Why is it that there are so many posts, articles, books and movies about “reinventing” yourself in your fifties? I don’t get it. What’s wrong with the way I am now? I’ve spent my entire life building to this moment when I’m happy with who I am and how I live my life. Sure, midlife has its challenges but so does every other age. I wouldn’t want to relive the constant anxiety of my twenties or the need for perfection in my thirties. I am comfortable with myself and the place I’ve carved out in this crazy world. Why the hell would I want to change? Frankly, I don’t and you don’t have to either. Find perspective and happiness in midlife.
Being a quinquagenarian is an eye-opening experience but you don’t wake one morning and suddenly find perspective. It’s more like a slow dawn. You sit back and watch as the sun’s rays reach up from beneath the horizon. You know the sun is there even though you can’t yet see it. Then it breaks through the night and lights the morning sky as if the darkness had never been there at all.
This is what it’s like to gain perspective.
You begin to understand things that have hovered just out of reach, on the edges of blackness. And when you see clearly, you find beauty in places you never could have imagined.
Stop worrying about the little things
For me, this clarity came in not worry about little things. I no longer expend precious effort on what others think about me, the things I wear or say, who my friends are and what I chose to do with my time or money. I’ve learned to grasp the clumsy moments in life and laugh at myself instead of cowering beneath embarrassment. Heck, these things are funny! I care about my impact on the people I love and those who love me back. It is freeing. It allows me to focus on what truly matters in life and eliminate the excess baggage that weighs us all down. I, quite literally, feel as if I stand taller.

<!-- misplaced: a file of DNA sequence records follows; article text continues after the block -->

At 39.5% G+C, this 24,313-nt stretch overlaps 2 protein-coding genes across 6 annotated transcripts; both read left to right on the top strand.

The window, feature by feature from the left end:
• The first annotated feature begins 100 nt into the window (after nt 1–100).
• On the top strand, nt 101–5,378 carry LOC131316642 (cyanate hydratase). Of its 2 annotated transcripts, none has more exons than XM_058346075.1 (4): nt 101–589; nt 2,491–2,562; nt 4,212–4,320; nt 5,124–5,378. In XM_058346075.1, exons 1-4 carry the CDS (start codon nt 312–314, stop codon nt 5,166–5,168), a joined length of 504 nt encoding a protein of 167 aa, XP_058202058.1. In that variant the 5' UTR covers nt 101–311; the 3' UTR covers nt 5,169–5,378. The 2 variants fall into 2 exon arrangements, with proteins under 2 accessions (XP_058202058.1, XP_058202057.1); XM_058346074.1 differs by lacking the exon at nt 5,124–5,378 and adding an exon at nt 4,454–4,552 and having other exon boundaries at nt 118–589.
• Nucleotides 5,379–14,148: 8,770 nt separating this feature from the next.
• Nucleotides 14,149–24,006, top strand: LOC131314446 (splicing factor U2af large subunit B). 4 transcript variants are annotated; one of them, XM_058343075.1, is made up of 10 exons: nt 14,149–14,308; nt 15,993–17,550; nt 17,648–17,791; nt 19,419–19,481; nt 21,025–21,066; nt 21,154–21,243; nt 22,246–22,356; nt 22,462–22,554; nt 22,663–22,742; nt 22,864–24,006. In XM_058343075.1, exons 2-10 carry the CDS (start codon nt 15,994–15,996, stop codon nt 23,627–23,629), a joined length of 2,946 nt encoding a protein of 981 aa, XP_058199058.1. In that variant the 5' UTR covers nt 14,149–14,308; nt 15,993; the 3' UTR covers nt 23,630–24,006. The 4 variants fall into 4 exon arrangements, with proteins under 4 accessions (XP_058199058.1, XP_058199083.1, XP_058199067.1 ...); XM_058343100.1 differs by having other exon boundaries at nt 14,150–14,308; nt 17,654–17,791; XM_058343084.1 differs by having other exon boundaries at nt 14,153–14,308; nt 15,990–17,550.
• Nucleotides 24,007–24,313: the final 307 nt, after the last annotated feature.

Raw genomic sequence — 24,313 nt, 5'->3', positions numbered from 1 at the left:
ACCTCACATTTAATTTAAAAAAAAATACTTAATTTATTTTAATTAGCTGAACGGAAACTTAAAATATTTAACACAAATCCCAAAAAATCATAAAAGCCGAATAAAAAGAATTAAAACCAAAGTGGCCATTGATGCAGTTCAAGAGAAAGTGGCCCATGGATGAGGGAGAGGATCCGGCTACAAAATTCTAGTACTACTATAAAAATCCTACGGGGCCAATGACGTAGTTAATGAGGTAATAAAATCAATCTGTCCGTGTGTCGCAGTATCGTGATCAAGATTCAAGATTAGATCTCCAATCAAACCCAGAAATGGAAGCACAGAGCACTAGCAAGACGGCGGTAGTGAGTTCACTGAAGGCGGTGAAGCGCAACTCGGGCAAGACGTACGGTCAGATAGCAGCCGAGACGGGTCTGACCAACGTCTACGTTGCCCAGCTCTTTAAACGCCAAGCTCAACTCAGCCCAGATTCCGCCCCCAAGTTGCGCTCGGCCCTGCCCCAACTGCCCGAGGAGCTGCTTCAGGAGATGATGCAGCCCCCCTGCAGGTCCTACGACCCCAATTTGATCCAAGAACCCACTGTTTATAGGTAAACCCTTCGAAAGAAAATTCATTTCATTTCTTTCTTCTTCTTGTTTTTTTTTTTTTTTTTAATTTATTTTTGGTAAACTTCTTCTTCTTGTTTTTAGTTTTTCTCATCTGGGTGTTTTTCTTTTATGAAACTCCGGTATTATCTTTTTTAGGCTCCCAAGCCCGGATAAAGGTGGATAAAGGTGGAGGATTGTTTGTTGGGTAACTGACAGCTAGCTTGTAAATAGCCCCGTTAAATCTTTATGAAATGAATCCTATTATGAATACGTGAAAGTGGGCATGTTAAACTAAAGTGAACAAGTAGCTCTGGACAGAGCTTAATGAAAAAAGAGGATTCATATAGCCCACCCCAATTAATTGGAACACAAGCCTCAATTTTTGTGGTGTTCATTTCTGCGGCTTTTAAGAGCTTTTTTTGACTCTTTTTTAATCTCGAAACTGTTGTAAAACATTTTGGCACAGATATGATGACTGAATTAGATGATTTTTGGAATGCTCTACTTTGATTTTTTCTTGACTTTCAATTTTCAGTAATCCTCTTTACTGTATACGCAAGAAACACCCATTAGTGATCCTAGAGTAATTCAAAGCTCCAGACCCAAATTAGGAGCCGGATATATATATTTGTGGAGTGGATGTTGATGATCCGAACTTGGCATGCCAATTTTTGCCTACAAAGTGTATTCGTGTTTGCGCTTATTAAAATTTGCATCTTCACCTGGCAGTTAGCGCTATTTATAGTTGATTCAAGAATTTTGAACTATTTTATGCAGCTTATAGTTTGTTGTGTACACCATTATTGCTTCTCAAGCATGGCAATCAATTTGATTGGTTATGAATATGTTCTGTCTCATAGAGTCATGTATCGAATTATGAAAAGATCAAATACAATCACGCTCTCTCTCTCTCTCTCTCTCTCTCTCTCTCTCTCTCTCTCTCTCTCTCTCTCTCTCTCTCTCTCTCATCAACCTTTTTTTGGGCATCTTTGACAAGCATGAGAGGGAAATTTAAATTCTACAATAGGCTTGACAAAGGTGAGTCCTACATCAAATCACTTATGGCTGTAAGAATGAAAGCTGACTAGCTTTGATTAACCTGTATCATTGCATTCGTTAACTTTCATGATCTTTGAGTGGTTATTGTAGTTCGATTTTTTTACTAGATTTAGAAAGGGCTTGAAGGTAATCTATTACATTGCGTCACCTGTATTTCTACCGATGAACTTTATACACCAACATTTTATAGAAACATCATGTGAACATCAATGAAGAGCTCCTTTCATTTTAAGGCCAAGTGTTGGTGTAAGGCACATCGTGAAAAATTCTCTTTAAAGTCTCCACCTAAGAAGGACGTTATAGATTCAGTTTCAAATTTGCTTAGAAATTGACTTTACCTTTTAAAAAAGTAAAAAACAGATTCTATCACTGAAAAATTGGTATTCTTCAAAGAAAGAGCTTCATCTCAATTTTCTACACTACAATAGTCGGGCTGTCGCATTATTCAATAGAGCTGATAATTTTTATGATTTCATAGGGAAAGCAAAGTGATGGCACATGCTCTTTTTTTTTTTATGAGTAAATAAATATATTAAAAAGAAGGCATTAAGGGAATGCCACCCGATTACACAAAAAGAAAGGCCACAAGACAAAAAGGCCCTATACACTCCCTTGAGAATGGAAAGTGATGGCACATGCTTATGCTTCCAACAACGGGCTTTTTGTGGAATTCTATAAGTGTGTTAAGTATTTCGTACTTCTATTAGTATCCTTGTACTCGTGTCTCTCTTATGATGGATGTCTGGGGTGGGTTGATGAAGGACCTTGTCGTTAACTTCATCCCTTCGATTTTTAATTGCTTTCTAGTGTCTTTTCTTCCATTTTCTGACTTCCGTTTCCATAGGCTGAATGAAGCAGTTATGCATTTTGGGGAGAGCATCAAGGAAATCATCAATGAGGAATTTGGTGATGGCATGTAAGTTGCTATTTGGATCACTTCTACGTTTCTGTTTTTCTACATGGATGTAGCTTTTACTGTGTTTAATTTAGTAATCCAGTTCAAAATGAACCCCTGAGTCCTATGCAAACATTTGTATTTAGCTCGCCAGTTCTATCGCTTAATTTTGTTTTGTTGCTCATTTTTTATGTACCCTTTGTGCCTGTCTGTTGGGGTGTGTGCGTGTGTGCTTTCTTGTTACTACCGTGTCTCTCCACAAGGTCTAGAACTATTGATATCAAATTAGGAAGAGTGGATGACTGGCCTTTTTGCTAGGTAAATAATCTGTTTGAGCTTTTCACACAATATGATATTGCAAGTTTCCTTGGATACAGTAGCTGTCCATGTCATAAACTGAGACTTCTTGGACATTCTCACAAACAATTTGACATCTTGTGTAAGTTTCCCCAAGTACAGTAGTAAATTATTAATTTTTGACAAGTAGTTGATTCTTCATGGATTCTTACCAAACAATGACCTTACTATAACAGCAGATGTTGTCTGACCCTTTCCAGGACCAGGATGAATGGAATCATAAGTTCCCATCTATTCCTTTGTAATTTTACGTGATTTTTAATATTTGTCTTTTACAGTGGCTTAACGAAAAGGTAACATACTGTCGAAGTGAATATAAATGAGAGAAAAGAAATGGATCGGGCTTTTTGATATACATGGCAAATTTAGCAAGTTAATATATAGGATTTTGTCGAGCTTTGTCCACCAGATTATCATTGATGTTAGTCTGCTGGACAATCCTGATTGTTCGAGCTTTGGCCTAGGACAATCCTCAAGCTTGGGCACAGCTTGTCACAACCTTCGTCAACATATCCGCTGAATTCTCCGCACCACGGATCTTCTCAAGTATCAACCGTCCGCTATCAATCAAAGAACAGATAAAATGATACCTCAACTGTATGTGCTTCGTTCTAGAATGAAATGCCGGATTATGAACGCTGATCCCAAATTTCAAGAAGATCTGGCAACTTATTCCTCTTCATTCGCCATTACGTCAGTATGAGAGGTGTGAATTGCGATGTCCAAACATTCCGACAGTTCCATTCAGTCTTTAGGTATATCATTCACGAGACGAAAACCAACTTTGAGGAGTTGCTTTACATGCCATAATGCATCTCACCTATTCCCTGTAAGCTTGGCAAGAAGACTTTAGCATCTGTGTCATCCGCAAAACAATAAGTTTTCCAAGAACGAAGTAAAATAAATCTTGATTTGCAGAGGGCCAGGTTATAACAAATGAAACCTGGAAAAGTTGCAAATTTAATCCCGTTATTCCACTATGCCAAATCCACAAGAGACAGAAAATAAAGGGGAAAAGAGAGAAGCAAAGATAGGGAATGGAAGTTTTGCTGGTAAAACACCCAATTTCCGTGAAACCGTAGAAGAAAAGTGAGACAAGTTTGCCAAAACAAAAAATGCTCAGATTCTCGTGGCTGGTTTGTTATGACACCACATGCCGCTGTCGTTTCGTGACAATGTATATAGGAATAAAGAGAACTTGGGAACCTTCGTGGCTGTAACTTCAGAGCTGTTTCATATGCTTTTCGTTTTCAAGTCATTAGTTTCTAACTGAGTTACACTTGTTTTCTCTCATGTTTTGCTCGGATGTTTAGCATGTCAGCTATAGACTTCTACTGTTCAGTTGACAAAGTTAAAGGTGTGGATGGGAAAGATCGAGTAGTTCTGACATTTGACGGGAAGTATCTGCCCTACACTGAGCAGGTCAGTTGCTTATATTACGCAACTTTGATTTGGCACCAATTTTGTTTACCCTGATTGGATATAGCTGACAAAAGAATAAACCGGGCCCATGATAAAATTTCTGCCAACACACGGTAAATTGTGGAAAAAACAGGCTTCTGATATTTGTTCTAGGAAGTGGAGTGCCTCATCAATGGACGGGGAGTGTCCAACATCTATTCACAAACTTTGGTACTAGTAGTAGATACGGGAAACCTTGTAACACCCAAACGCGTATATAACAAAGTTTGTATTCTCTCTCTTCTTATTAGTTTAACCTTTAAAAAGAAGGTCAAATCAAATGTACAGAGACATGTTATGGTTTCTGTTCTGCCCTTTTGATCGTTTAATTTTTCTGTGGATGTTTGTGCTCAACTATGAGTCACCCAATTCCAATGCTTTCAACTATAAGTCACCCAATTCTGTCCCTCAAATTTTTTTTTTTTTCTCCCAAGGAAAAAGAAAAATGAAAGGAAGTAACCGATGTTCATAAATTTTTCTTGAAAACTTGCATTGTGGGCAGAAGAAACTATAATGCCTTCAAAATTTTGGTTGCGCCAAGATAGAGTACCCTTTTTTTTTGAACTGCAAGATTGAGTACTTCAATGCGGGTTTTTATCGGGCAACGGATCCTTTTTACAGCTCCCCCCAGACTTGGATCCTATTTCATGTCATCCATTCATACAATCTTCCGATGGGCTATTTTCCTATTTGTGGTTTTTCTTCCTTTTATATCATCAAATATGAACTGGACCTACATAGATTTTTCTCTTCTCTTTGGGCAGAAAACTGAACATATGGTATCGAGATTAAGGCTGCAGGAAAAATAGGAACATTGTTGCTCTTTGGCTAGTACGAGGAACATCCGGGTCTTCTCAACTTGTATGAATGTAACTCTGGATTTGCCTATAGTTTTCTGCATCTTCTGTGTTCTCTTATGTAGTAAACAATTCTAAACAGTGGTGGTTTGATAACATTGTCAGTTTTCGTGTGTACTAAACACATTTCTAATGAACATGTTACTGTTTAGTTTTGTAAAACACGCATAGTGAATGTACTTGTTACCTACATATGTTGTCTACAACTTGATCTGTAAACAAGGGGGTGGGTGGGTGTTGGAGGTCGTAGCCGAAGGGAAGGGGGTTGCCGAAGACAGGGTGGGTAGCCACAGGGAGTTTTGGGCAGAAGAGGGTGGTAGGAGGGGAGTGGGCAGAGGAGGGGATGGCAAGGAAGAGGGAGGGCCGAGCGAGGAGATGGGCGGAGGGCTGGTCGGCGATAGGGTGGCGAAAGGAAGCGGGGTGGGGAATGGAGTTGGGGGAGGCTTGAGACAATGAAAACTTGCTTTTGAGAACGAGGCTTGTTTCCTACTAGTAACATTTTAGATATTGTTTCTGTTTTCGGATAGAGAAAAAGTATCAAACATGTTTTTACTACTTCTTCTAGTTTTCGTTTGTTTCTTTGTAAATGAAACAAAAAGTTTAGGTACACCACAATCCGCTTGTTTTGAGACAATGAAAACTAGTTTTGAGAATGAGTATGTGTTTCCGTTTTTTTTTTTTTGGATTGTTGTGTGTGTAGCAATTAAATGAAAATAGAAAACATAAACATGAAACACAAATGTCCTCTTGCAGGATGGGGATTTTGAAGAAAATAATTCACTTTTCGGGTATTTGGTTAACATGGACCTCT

Let go of guilt
One of the best things you can do to find perspective in midlife is to learn to say no without guilt. You all know what I’m talking about. How many times in life have you said no to someone only to spend the next days or weeks burdened by guilt, even sleepless nights? If you’re like me, the number is far too large to consider. It didn’t matter if the no was justified or not, it came with an enormous weight. Would my friend/family member think less of me? Will they call me next time? Am I missing out?
Saying no can be tough. I recently read an interesting article in Entrepreneur Magazine about how to say no. It was written for business use but is full of good tips and ideas that apply to everyday life as well. I recommend a read if this is something that you struggle with.
Shedding this burden is one of the jewels of midlife. You are free to make decisions that are best for you and your family without unnecessary personal reproach. Besides the emotional well being this adds to life, it also frees space in your mind for things that bring you joy. Identifying what brings me joy is easy – family, friends, my dogs, my home, writing, cooking, playing in my garden, boating, sleeping late, good food & wine, and the list goes on. I am blessed with happiness and love.
Learn to spend your time with who and what you love. You can always clean the house later!
Time with family